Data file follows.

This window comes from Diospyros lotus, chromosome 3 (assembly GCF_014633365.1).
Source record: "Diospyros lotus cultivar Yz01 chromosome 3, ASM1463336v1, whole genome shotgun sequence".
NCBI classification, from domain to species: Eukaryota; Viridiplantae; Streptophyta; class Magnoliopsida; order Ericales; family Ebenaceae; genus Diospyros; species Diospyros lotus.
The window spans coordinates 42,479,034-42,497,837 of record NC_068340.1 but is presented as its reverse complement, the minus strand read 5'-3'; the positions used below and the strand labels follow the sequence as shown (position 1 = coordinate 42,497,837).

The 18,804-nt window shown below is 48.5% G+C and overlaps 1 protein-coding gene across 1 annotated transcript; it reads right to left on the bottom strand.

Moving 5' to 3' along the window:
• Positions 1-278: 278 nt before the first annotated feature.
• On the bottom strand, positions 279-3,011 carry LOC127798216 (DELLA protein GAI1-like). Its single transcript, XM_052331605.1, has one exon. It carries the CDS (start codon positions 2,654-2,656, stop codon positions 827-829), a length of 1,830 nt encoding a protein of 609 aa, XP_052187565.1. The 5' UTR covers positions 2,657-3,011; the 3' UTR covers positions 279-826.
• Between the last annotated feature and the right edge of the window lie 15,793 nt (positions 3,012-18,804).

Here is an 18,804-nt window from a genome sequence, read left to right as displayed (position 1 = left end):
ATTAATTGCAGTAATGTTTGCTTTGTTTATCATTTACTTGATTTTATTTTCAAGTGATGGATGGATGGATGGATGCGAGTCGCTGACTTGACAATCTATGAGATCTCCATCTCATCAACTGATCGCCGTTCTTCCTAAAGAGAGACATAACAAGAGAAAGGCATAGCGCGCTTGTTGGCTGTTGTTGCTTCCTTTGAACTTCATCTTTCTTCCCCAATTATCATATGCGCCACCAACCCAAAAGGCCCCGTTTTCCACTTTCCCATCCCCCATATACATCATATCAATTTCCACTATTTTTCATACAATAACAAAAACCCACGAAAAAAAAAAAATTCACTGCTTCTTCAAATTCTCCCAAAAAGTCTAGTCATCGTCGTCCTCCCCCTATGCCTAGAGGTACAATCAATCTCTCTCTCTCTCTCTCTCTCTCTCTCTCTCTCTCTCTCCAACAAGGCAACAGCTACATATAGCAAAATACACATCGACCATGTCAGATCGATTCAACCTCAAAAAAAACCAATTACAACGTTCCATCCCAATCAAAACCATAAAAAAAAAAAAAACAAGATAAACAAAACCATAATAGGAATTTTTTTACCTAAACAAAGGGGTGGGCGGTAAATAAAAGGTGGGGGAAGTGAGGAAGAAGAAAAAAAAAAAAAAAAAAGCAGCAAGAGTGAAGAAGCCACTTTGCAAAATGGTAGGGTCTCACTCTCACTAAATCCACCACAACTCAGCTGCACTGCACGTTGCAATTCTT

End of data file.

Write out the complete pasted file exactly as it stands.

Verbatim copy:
This window comes from Diospyros lotus, chromosome 3 (assembly GCF_014633365.1).
Source record: "Diospyros lotus cultivar Yz01 chromosome 3, ASM1463336v1, whole genome shotgun sequence".
NCBI classification, from domain to species: Eukaryota; Viridiplantae; Streptophyta; class Magnoliopsida; order Ericales; family Ebenaceae; genus Diospyros; species Diospyros lotus.
The window spans coordinates 42,479,034-42,497,837 of record NC_068340.1 but is presented as its reverse complement, the minus strand read 5'-3'; the positions used below and the strand labels follow the sequence as shown (position 1 = coordinate 42,497,837).

The 18,804-nt window shown below is 48.5% G+C and overlaps 1 protein-coding gene across 1 annotated transcript; it reads right to left on the bottom strand.

Moving 5' to 3' along the window:
• Positions 1-278: 278 nt before the first annotated feature.
• On the bottom strand, positions 279-3,011 carry LOC127798216 (DELLA protein GAI1-like). Its single transcript, XM_052331605.1, has one exon. It carries the CDS (start codon positions 2,654-2,656, stop codon positions 827-829), a length of 1,830 nt encoding a protein of 609 aa, XP_052187565.1. The 5' UTR covers positions 2,657-3,011; the 3' UTR covers positions 279-826.
• Between the last annotated feature and the right edge of the window lie 15,793 nt (positions 3,012-18,804).

Here is an 18,804-nt window from a genome sequence, read left to right as displayed (position 1 = left end):
ATTAATTGCAGTAATGTTTGCTTTGTTTATCATTTACTTGATTTTATTTTCAAGTGATGGATGGATGGATGGATGCGAGTCGCTGACTTGACAATCTATGAGATCTCCATCTCATCAACTGATCGCCGTTCTTCCTAAAGAGAGACATAACAAGAGAAAGGCATAGCGCGCTTGTTGGCTGTTGTTGCTTCCTTTGAACTTCATCTTTCTTCCCCAATTATCATATGCGCCACCAACCCAAAAGGCCCCGTTTTCCACTTTCCCATCCCCCATATACATCATATCAATTTCCACTATTTTTCATACAATAACAAAAACCCACGAAAAAAAAAAAATTCACTGCTTCTTCAAATTCTCCCAAAAAGTCTAGTCATCGTCGTCCTCCCCCTATGCCTAGAGGTACAATCAATCTCTCTCTCTCTCTCTCTCTCTCTCTCTCTCTCTCTCTCCAACAAGGCAACAGCTACATATAGCAAAATACACATCGACCATGTCAGATCGATTCAACCTCAAAAAAAACCAATTACAACGTTCCATCCCAATCAAAACCATAAAAAAAAAAAAAACAAGATAAACAAAACCATAATAGGAATTTTTTTACCTAAACAAAGGGGTGGGCGGTAAATAAAAGGTGGGGGAAGTGAGGAAGAAGAAAAAAAAAAAAAAAAAAGCAGCAAGAGTGAAGAAGCCACTTTGCAAAATGGTAGGGTCTCACTCTCACTAAATCCACCACAACTCAGCTGCACTGCACGTTGCAATTCTT